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SELinux


Wikipedia says:

  • Security-Enhanced Linux (SELinux) is an implementation of mandatory access control using Linux Security Modules (LSM) in the Linux kernel, based on the principle of least privilege. It is not a Linux distribution, but rather a set of modifications that can be applied to Unix-like operating systems, such as Linux and BSD.



What is SELinux?

  • A kernel level MAC (Mandatory Access Control) implementation for Linux

  • Originally commissioned and built by/for the NSA

  • A head-ache for the uninitiated

  • Very cool if done right

  • One of three well known MAC implementations

    • Trusted Solaris
    • Mainframe “Top Secret” (as opposed to RACF).


What is MAC?

  • Not an Apple product.

  • MAC: Mandatory Access Control

    • I own it, not you.
    • Ex: Directory “Secret” is owned by “Agent”. “Agent” does not have authority to grant access to others. Only the “Owner” does.
  • DAC: Discretionary Access Control

    • It’s yours, do what you will.
    • Same example: “Agent” can grant access to whomever she cares.
  • RBAC: Role Based Access Control

    • Depending on what your role is, maybe.
    • If “Agent” has the correct Role, she can, otherwise she can’t.


SELinux past tense.

  • Auditing and reporting support very limited and poorly integrated in SELinux.

  • One big ugly policy.

  • No decent interface for managing policies.

    • SLIDE (new tool)
  • Building policies was a flat file hack style.

  • Fresh files got no label. You had to comb the system to find and label them manually.

  • Poor scalability with SMP.



Recent improvements.

  • FC4 policy now has over 120 confined domains, updates in Hardened Gentoo, and support being mainstreamed into Debian.

  • Multi­Level Security support enhanced and mainstreamed.

  • Audit system enhanced and increasingly integrated.

  • RHEL5 entered into evaluation against CAPP (Controlled Access Protection Profile), LSPP (Labeled Security Protection Profile) , and RBAC (Role Based Access Control) with SELinux coverage.

  • Loadable policy modules, build and package policy modules separately.

  • Policy management API (libsemanage)

  • Improved support for policy development: Polgen, SEEdit, SLIDE, CDS Framework.

  • Atomic labeling of new files.

  • File security labels visible for all filesystems exactly as seen by SELinux.

  • Major improvements in SMP scalability.

  • Significant reduction in kernel memory use by policy.



Who Cares?



National Security Administration

  • Researchers in the Information Assurance Research Group of the National Security Agency (NSA) worked with Secure Computing Corporation (SCC) to develop a strong, flexible mandatory access control architecture based on Type Enforcement, a mechanism first developed for the LOCK system. The NSA and SCC developed two Mach-based prototypes of the architecture: DTMach and DTOS. The NSA and SCC then worked with the University of Utah's Flux research group to transfer the architecture to the Fluke research operating system. During this transfer, the architecture was enhanced to provide better support for dynamic security policies. This enhanced architecture was named Flask. The NSA has now integrated the Flask architecture into the Linux operating system to transfer the technology to a larger developer and user community.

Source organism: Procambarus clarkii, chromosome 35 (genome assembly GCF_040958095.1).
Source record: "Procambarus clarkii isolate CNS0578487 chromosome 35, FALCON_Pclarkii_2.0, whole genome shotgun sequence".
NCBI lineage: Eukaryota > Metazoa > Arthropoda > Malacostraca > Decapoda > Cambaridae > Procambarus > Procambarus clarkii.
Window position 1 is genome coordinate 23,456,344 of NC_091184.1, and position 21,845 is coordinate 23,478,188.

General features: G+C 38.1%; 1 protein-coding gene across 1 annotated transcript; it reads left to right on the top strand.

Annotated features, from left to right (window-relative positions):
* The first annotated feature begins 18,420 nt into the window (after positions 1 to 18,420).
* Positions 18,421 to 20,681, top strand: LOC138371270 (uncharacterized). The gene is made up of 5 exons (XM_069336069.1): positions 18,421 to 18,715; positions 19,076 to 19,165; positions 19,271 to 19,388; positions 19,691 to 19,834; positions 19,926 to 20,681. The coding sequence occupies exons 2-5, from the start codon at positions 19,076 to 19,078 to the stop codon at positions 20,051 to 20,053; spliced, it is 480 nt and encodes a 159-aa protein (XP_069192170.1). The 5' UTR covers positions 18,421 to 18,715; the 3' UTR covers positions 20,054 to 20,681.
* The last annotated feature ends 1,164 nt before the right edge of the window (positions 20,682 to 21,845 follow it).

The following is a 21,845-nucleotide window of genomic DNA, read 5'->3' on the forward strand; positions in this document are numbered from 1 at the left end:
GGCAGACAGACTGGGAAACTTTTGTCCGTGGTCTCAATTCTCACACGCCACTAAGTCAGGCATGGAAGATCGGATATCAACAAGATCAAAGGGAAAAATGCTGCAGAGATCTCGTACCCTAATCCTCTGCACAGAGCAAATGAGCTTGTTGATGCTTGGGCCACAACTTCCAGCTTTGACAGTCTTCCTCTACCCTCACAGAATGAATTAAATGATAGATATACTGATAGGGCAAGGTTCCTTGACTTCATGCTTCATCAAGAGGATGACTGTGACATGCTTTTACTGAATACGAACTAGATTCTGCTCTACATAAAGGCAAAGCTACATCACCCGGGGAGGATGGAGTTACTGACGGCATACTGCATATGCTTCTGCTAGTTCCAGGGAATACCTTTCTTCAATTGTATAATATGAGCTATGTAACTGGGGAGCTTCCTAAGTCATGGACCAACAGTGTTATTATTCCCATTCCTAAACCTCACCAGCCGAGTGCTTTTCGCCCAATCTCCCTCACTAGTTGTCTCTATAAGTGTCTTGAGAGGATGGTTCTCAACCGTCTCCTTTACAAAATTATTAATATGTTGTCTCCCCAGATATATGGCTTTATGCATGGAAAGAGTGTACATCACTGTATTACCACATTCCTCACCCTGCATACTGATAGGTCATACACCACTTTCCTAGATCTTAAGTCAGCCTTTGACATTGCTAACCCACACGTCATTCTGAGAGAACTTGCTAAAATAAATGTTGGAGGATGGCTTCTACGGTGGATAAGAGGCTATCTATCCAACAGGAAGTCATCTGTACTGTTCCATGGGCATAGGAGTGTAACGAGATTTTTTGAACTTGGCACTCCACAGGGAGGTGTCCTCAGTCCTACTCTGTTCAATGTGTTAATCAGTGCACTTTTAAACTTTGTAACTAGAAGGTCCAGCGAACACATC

• - NSA Website



What’s the point?

  • Primarily for Government

    • Systems containing certain classifications of data are required to run under a MAC solution.
    • Required for/on many government contracts
  • Helps with audits

    • Though not necessary, a MAC solution can make many of today’s corporate audits MUCH easier.


Terminology:

  • Subject: A domain or process.

  • Object: A resource (file, directory, socket, etc.).

  • Types: A security attribute for files and other objects.

  • Roles: A way to define what “types” a user can use.

  • Identities: Like a username, but specific to SELinux.

  • Contexts: Using a type, role and identity is a “Context.”



How does this apply to “you”?

  • Let’s define “you” first:

    • Hobbiest/Enthusiest
    • Corporate systems guy
      • SysAdmin, Architect, etc.
    • Cracker/Malicious Type


Hobbiest/Enthusiest

  • How it applies

    • Well, it pretty well doesn’t.
    • At this point, the only folks directly impacted by SELinux are those who manage the boxes, audit the boxes, or try to hack the boxes that are running it.
  • Indirectly: you can sleep better



Corporate Systems Guy

  • A *REALLY* big pain.

    • That whole “minimum privileges” thing can suck when you get into the details.
  • A *REALLY* big help.

    • Compliance sucks. Being able to produce the type of reporting available with SELinux is great.
    • For systems running multiple clients or other entity types, think of it as a chroot jail that you can wrap around most anything.
  • An opportunity for training dollars -- “Hey boss, this stuff is a real trick!”



Cracker/Malicious Type

  • Today, extremely annoying.

  • A new (well, kind of anyway) puzzle to tinker with.

  • Not really a big deal unless they’re working against government systems. Very few corporate shops are running it today.

  • Still just another control model, just like DAC (Discretionary Access Control) or RBAC. Granted, a lot tighter than DAC, and has many similarities to RBAC.



Reference material:

  • The NSA Site:

  • http://www.nsa.gov/selinux/

  • The Wikipedia reference:

  • http://en.wikipedia.org/wiki/SELinux

  • Heh, a “symposium”:

  • http://selinux-symposium.org/




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